But compared being different in art and music, what takes place at The Otoasobi Project is on another level. So many unexpected and interesting things happen that any kind of comparison feels irrelevant. They are so unpredictable that I am constantly saying, “That’s what you are going to do next?”
Q：You have mentioned that when you started playing with The Otoasobi Project, you couldn’t stand the sounds that you were making yourself.
Otomo : When I reacted to what they do with techniques that I normally use on my instrument, it sounded really pretentious. This made me lose confidence in my playing.
I rarely have this feeling when I am playing with professional musicians. Only when I play with some of the best improvisers in the world is when I feel my sounds are too intentional and not coming out naturally. With The Otoasobi Project, I felt this every time! This was really hard for me at first, but I got used to it. It became a “normal” thing for me. I realized that when playing with this group, better results followed when I abandoned my desires to play well.
“OTO” — A dazzling sound world with hints of punk, progressive rock and dub
Q：You don’t seem to hold back on your guitar playing in their new album titled “OTO”, which you produced.
Otomo : Trying to match them or play like them turned out to be unnatural as well. My approach recently is to just play as me, and that’s what you hear in this album.
Q：Why did you decide to record their first studio album?
Otomo : I wanted a better sounding recording of our music. We have recordings of our live concerts, but there is always a lot of noise from the stage and audience, and it didn’t capture the more delicate stuff. I was also curious if this music would appeal to a broader audience if it had a Hi-Fi sound and was packaged with a nice cover design like my other projects.
I first thought we should record in a recording studio, but it’s difficult, especially for members living with autism, to play in a space that they are not used to. Instead, we used the Guggenheim House in Kobe, which everyone was familiar with from playing concerts there. We put up futon mattresses to soundproof the rooms and brought in professional grade audio equipment to transform the space into a makeshift sound studio. We hired professional sound engineers to make the recordings. “OTO” ended up being a double CD album with 48 tracks, but we recorded about 10 times as much material.
Q：The first CD includes recordings of solos and duos, and the second CD is with ensembles and bands. The music was a dazzling sound world with hints of many musical styles, like New York punk, German avant-garde progressive rock, dub, and experimental choir music.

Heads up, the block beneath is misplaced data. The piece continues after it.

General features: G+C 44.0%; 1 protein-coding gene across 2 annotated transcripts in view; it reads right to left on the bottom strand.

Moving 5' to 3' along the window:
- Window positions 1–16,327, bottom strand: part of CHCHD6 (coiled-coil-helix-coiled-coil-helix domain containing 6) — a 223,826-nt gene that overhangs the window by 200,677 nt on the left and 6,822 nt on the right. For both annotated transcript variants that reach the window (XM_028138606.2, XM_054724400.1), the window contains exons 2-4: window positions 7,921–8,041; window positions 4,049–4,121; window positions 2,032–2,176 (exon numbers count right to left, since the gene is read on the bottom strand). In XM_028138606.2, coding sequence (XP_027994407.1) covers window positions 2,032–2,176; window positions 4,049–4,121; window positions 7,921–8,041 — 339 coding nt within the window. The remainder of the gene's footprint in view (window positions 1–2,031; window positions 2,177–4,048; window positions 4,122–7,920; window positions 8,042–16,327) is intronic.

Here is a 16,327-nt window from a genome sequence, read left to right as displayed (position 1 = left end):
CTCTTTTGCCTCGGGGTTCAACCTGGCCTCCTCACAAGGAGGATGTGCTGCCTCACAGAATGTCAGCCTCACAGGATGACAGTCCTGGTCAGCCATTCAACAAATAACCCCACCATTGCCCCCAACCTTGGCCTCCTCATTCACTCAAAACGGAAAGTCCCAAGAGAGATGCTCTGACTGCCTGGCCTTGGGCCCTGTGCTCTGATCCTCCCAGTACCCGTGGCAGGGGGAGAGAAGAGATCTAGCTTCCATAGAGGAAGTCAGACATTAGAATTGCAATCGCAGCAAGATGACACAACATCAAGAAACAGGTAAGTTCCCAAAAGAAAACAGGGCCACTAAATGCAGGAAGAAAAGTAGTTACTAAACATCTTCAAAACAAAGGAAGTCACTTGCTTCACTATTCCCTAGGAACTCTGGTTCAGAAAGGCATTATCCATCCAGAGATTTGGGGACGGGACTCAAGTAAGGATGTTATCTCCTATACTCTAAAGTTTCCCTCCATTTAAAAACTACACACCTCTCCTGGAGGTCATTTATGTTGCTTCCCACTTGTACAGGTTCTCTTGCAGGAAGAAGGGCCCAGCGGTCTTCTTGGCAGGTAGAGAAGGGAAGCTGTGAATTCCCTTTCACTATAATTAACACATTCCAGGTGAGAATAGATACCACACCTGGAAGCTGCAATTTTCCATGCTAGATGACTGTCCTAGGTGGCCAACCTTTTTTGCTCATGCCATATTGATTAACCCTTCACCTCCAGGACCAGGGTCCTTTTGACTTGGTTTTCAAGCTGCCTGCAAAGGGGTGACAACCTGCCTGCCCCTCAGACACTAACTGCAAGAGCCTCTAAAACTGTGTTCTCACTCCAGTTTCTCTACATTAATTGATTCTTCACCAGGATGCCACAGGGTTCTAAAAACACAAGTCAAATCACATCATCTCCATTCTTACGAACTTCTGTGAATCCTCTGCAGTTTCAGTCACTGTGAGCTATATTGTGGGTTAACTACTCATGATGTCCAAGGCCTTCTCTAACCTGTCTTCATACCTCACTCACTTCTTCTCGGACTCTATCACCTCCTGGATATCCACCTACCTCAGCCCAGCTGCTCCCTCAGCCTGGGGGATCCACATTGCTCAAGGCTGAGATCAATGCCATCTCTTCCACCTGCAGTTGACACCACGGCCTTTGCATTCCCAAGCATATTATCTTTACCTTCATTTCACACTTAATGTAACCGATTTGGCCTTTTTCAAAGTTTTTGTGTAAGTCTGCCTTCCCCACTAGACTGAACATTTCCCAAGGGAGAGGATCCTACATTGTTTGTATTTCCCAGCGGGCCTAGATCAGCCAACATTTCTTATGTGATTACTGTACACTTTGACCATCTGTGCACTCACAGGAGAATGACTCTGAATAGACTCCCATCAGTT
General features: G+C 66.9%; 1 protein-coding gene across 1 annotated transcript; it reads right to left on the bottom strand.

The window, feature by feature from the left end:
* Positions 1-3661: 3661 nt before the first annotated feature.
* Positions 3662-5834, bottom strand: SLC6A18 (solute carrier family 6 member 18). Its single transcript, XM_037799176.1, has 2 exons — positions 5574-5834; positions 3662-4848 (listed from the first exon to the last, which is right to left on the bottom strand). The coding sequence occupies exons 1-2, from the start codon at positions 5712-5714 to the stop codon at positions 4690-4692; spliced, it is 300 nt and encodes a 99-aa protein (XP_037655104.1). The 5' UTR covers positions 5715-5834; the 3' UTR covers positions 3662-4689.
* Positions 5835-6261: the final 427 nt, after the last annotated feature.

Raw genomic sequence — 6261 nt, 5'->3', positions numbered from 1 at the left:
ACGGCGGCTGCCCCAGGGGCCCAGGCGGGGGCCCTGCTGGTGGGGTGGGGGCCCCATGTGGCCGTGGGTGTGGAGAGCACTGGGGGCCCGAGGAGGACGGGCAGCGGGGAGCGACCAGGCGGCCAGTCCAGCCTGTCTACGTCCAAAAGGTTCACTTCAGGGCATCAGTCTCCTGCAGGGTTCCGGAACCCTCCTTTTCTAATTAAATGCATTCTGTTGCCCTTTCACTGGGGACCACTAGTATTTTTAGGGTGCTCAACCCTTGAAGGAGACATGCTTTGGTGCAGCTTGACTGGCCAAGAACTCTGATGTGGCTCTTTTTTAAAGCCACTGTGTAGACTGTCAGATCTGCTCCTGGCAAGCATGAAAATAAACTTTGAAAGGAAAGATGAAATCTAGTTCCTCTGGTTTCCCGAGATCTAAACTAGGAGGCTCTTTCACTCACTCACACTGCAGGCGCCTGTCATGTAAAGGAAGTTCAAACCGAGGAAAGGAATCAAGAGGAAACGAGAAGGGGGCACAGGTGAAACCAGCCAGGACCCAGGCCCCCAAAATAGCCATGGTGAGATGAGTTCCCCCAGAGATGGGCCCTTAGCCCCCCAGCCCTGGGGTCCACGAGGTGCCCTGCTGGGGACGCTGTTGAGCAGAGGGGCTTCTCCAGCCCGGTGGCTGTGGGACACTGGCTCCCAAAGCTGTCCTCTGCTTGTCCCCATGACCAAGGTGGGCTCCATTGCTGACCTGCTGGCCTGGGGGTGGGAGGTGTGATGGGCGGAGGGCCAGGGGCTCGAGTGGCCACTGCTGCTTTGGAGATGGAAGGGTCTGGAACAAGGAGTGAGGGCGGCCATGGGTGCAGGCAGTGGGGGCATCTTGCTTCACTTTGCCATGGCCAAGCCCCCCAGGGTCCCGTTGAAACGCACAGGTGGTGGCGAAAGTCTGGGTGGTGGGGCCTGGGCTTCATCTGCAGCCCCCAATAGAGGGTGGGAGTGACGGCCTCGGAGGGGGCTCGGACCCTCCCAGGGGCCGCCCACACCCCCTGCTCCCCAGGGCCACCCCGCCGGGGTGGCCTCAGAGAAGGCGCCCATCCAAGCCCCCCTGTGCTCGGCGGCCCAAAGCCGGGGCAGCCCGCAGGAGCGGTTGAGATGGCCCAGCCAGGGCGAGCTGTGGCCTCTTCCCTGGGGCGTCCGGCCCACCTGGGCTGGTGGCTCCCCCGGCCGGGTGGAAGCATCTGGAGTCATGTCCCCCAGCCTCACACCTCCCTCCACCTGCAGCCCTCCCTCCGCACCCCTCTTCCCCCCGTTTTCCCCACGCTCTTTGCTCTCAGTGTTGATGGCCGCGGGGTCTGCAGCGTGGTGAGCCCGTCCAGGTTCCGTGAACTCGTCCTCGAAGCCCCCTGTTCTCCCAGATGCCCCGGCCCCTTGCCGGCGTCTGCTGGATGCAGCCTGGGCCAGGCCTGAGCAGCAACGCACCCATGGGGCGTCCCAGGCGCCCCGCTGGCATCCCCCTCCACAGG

Otomo : Thank you. I hope that each person who listens to this album can interpret it freely.
During these 16 years, I have seen so many formations within the group giving birth to various kinds of music that are impossible to describe through musical genres. These groupings and the music come and go. Therefore, the music included in this album is just something that happened to come out of the group during this period.
One thing that was unfortunate, was that the recording took place during the pandemic. This prevented us from recording a large ensemble. Usually when we play concerts, towards the end we form a big band and Takafumi or MIYOSHI Yuka take on the role of the conductor. This became part of our regular program. When you hear the sound, you immediately recognize a unique The Otoasobi Project rock and roll sound.
I don’t expect anyone to understand, but I think they sound as cool as The Rolling Stones! My one regret for this album is that we couldn’t capture this.
Q：How did the parents change in the end?
Otomo : They changed a lot! The parents that asked me why we weren’t playing “normal” music ended up performing on stage as the “Parents Band” at one of our concerts. I asked them to think of what they would want to do, and they came up with an idea to do a “Vacuum Cleaner Ensemble.” I was so surprised that the parents were even more out there than us! They brought in several vacuum cleaners and played with the sounds that the machines made. After that, they never mentioned about playing “normal” music again.
The parents probably thought about what this improvised music was that their children were playing. This leads to questioning the ideas of music itself. We were all involved in this together. As a result, many things changed. We all became very open-minded.
Q：During your time with The Otoasobi Project, did you also have to question what “music” is?
Otomo : Yes, I had to think about this really hard. I still don’t have an answer. Just more questions like, “When does something that is not music become music?” and “Who and what is deciding this?”
I’m realizing that this involves not only sounds but how to set up the stage, the lightings, and the audience reactions.
This resonates with how we relate to our society. Perhaps our aspirations for an ideal society can be realized in the music we make. I feel The Otoasobi Project is a space where I can do this.
Q：You have also mentioned that you don’t think that some people are “better” at music than others.
Otomo : I believe that there are people “better” than others in music because we assume there is an ideal outcome that needs to be achieved in music. If we stop focusing on the outcome, no one is “better” or “worse.”
For example, if we were to play a game of rock-paper-scissors, but get rid of the win/lose aspect and just focus on the rhythm and tempo, then it becomes an ensemble performing a kind of music. I think the idea of being “better” or “worse” comes from being too fixated on the outcome which is not always the most important thing in music.
Q：Does that mean anyone can be “free” when they play music?
Otomo : I try not to use the word “free” anymore. We often stop thinking when we hear the word “free” and narrow down the definition to only apply to people who can be “free.” Typically, it’s those who are experienced and skilled that are able to play “free.”
Of course, “freedom” is very important in our society and something that we have to cherish.
But for the music that we are trying to achieve with The Otoasobi Project, we have to first think of how to equally share space and opportunities. How can we establish a fair relationship with everyone? The idea of being “fair” is more important than being “free” — This is what I have come to realize through working with The Otoasobi Project.